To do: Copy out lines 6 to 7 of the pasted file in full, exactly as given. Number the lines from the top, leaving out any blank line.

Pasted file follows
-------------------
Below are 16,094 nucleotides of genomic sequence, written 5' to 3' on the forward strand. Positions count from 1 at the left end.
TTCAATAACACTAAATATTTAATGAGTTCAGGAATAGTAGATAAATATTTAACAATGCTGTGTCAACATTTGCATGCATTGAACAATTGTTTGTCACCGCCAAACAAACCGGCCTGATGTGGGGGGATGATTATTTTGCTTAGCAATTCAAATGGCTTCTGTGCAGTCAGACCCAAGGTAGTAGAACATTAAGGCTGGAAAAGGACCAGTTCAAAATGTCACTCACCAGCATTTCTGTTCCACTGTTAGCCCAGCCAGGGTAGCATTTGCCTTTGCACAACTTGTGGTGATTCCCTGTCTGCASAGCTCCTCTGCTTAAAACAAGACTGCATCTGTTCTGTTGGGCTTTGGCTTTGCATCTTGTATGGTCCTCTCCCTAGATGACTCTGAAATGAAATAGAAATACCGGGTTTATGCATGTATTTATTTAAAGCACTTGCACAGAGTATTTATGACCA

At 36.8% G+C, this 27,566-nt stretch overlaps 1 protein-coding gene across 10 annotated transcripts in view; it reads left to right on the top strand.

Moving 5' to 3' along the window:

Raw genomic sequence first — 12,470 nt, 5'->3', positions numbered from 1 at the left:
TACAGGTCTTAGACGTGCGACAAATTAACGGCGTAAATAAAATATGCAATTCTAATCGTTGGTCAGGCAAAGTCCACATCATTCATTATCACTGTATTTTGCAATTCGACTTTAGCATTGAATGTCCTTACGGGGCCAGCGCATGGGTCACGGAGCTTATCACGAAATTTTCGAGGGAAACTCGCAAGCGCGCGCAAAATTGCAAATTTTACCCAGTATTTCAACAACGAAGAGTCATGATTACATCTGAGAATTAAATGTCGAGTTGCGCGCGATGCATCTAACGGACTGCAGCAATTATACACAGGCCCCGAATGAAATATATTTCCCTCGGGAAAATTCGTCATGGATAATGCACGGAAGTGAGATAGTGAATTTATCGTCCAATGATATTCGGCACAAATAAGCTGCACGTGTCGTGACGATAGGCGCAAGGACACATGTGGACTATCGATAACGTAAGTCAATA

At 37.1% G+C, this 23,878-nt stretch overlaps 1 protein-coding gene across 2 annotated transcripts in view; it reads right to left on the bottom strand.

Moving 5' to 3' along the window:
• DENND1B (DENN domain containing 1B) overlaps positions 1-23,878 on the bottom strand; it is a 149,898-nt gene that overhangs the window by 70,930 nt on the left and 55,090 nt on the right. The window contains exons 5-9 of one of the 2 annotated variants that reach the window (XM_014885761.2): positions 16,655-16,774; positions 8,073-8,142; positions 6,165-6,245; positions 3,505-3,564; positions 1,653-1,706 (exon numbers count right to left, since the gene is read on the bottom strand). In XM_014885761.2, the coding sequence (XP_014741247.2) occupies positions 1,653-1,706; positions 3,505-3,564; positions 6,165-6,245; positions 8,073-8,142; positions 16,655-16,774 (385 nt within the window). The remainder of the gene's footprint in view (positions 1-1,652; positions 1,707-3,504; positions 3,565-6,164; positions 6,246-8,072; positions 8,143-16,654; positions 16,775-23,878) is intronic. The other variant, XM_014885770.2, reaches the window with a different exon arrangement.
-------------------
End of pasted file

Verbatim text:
TACAGGTCTTAGACGTGCGACAAATTAACGGCGTAAATAAAATATGCAATTCTAATCGTTGGTCAGGCAAAGTCCACATCATTCATTATCACTGTATTTTGCAATTCGACTTTAGCATTGAATGTCCTTACGGGGCCAGCGCATGGGTCACGGAGCTTATCACGAAATTTTCGAGGGAAACTCGCAAGCGCGCGCAAAATTGCAAATTTTACCCAGTATTTCAACAACGAAGAGTCATGATTACATCTGAGAATTAAATGTCGAGTTGCGCGCGATGCATCTAACGGACTGCAGCAATTATACACAGGCCCCGAATGAAATATATTTCCCTCGGGAAAATTCGTCATGGATAATGCACGGAAGTGAGATAGTGAATTTATCGTCCAATGATATTCGGCACAAATAAGCTGCACGTGTCGTGACGATAGGCGCAAGGACACATGTGGACTATCGATAACGTAAGTCAATA

At 37.1% G+C, this 23,878-nt stretch overlaps 1 protein-coding gene across 2 annotated transcripts in view; it reads right to left on the bottom strand.